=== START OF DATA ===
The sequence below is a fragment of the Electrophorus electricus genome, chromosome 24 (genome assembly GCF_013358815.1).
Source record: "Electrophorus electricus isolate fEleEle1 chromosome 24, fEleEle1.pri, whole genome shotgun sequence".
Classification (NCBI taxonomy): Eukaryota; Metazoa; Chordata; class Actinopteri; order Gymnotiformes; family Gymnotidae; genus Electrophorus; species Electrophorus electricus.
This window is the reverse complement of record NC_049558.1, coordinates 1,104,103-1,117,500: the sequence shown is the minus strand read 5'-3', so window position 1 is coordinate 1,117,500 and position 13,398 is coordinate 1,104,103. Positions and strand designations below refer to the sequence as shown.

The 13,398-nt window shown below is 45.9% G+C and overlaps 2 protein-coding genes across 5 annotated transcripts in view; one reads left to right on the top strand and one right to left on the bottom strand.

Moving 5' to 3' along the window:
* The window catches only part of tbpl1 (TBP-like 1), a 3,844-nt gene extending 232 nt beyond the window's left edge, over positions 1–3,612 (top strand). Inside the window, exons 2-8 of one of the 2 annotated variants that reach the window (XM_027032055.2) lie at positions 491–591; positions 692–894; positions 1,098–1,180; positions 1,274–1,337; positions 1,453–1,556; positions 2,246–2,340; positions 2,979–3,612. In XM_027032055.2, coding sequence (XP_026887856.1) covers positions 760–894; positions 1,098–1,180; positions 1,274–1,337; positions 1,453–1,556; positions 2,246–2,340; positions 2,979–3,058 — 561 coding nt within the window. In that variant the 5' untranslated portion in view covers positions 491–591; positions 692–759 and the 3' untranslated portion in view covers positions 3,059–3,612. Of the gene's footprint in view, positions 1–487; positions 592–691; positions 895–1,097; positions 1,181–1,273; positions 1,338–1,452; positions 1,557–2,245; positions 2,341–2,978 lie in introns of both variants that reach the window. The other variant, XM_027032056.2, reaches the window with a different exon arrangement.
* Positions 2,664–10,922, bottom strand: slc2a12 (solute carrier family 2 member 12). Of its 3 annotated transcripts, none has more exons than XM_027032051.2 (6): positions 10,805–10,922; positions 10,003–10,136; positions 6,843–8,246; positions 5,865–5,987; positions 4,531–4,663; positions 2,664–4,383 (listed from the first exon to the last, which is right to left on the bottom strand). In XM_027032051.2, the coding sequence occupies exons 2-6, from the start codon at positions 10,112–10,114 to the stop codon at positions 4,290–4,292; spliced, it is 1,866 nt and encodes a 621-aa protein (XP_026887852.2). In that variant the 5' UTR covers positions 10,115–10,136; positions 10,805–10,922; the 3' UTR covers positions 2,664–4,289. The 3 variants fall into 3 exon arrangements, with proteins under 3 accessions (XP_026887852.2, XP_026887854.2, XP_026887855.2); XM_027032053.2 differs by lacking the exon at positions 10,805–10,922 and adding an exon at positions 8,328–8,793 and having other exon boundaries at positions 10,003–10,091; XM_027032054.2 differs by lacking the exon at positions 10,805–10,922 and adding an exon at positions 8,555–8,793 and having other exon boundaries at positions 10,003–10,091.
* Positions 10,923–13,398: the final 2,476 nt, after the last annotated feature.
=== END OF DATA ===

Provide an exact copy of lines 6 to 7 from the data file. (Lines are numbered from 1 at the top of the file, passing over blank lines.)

Moving 5' to 3' along the window:
* The window catches only part of tbpl1 (TBP-like 1), a 3,844-nt gene extending 232 nt beyond the window's left edge, over positions 1–3,612 (top strand). Inside the window, exons 2-8 of one of the 2 annotated variants that reach the window (XM_027032055.2) lie at positions 491–591; positions 692–894; positions 1,098–1,180; positions 1,274–1,337; positions 1,453–1,556; positions 2,246–2,340; positions 2,979–3,612. In XM_027032055.2, coding sequence (XP_026887856.1) covers positions 760–894; positions 1,098–1,180; positions 1,274–1,337; positions 1,453–1,556; positions 2,246–2,340; positions 2,979–3,058 — 561 coding nt within the window. In that variant the 5' untranslated portion in view covers positions 491–591; positions 692–759 and the 3' untranslated portion in view covers positions 3,059–3,612. Of the gene's footprint in view, positions 1–487; positions 592–691; positions 895–1,097; positions 1,181–1,273; positions 1,338–1,452; positions 1,557–2,245; positions 2,341–2,978 lie in introns of both variants that reach the window. The other variant, XM_027032056.2, reaches the window with a different exon arrangement.